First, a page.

In the past decades, electronic health records (EHRs) from millions of patients have become massive sources of valuable clinical data. Machine learning–based algorithms, especially deep learning algorithms, have been applied effectively to analyze patient data and they have shown promising results, thereby advancing medical research and better informing clinical decision making for the secondary use of EHRs [1,2]. Owing to the high dimensionality, noise, heterogeneity, random errors, and systematic biases, the data mining of EHRs remains challenging. Natural language processing (NLP) technologies could extract meaningful information, thus facilitating the application of clinical texts. There are 2 types of methods for information extraction, namely, rule-based methods and machine learning methods [1]. The use of machine learning methods for data mining of EHRs can derive previously unknown clinical insights and be applied powerfully in clinical decision-making and computer-aided diagnosis of diseases [3,4]. Recently, deep learning methods have had a profound impact in various areas of research because of their simplicity, efficient processing, and state-of-the-art results [5,6]. In particular, recurrent neural networks and Word2Vec embedding are the most popular methods that are utilized in clinical NLP tasks [2]. Deep learning methods have made improvements in various clinical applications, especially for text classification, named-entity recognition (NER), relation extraction, and question answering [7,8]. With growing acceptance and increasing number of applications, deep learning methods have become a baseline in many clinical NLP tasks.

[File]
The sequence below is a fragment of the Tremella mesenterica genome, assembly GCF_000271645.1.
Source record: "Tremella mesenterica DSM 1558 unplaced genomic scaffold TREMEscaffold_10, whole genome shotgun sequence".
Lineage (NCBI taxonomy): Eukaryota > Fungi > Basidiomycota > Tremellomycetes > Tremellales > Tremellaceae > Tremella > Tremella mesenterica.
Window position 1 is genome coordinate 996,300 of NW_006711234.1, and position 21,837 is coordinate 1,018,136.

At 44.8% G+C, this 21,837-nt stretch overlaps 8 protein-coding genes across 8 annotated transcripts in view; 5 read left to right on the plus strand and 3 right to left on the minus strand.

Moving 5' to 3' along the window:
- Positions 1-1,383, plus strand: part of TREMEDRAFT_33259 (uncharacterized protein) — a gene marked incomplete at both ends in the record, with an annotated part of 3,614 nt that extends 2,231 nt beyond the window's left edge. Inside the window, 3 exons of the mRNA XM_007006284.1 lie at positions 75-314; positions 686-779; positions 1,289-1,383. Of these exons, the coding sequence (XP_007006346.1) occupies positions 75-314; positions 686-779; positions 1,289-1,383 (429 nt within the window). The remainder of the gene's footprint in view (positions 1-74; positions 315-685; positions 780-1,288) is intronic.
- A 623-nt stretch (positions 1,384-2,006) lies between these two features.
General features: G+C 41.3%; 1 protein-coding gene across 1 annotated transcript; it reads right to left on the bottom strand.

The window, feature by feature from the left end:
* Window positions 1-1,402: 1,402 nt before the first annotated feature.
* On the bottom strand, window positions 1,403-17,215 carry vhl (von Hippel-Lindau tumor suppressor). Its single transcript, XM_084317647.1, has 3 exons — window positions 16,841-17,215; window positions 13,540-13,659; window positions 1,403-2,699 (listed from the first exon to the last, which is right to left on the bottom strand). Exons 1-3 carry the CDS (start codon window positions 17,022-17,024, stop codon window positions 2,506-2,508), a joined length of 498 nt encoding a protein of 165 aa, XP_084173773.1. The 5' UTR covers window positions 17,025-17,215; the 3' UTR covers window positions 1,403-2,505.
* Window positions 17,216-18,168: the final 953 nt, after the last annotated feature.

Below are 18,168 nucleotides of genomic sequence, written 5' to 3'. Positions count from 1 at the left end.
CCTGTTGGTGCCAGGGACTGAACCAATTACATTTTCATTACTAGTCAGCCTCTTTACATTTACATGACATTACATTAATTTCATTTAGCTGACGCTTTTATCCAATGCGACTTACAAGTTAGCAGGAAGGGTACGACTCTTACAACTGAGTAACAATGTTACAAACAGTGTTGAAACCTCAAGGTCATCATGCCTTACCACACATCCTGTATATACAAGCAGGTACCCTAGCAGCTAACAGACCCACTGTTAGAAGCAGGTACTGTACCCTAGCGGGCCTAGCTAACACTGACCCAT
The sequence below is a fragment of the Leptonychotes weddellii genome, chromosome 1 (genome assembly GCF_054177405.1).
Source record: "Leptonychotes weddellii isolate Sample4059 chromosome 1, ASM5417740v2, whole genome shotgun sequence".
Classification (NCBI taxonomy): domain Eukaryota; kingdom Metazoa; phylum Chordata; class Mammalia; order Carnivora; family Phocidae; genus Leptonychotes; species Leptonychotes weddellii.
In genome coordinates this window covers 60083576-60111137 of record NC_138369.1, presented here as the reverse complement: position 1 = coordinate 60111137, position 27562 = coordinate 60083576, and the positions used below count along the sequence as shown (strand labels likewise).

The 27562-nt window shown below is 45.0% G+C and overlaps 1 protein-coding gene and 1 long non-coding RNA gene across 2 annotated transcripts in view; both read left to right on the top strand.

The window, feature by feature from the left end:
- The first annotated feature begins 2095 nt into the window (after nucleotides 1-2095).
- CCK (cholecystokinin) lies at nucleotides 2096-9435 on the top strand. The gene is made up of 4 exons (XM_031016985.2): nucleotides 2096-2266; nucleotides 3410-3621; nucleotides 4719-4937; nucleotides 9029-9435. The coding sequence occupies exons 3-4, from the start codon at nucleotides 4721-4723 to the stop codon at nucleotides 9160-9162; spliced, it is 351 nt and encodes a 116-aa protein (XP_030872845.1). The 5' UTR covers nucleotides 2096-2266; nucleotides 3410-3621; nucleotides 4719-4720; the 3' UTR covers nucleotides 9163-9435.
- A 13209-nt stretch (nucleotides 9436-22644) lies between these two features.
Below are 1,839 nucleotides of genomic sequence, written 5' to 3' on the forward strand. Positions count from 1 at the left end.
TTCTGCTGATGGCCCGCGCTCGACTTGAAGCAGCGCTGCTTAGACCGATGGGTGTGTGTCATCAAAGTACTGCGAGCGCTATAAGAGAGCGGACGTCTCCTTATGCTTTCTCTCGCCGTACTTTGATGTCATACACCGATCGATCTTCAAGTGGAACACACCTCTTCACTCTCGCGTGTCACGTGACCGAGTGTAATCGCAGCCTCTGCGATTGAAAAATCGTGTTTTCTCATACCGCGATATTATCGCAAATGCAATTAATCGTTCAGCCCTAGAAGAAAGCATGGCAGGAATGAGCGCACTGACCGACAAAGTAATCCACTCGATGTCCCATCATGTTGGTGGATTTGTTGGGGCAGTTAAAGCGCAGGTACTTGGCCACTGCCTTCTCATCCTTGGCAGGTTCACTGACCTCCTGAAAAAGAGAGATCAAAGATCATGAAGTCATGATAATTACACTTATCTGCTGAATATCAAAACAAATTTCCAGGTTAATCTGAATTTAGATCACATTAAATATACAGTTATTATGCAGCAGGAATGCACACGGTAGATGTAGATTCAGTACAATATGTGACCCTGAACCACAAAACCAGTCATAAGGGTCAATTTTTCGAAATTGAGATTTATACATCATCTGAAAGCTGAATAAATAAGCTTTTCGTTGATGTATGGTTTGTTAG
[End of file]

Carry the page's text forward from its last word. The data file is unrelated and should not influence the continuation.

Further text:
Word embedding is an essential step for sequencing labelling tasks. Learning word representations from massive unannotated documents is a long-established method. The Word2Vec method [9] is the first word embedding approach based on deep learning methods. The model derives the semantic and synthetic meaning of a word on account of its adjacent words by using unsupervised learning. Global Vector word representation [10] is another effective word embedding method, which constructs a global word-word co-occurrence matrix and utilizes matrix factorization to learn embeddings in a lower dimensional space. However, the word-level representations have a limitation that only a single embedding is provided for a word with no thought for polysemy under different contexts. Unlike the traditional embedding methods, ELMo (Embeddings from Language Models) [11] uses a bidirectional language model to embed the context information into word representations. BERT (Bidirectional Encoder Representations from Transformers) [12] is another prominent contextualized word representation model, which uses a masked language model that predicts randomly masked words in a context sequence. Different from ELMo, BERT targets different training objectives and uses a masked language model to learn bidirectional representations. For clinical sequence labelling tasks such as NER, rule-based approach and conditional random fields (CRFs) have been used widely. Deep learning technologies substantially improve the NER performance through multi-layer data representations. Of the popular deep learning methods, BiLSTM (bidirectional long short-term memory) can capture long-range related information effectively. Furthermore, BiLSTM with CRF, known as BiLSTM-CRF, outperforms the traditional models with feature extraction and reduces the workload of feature selection [13].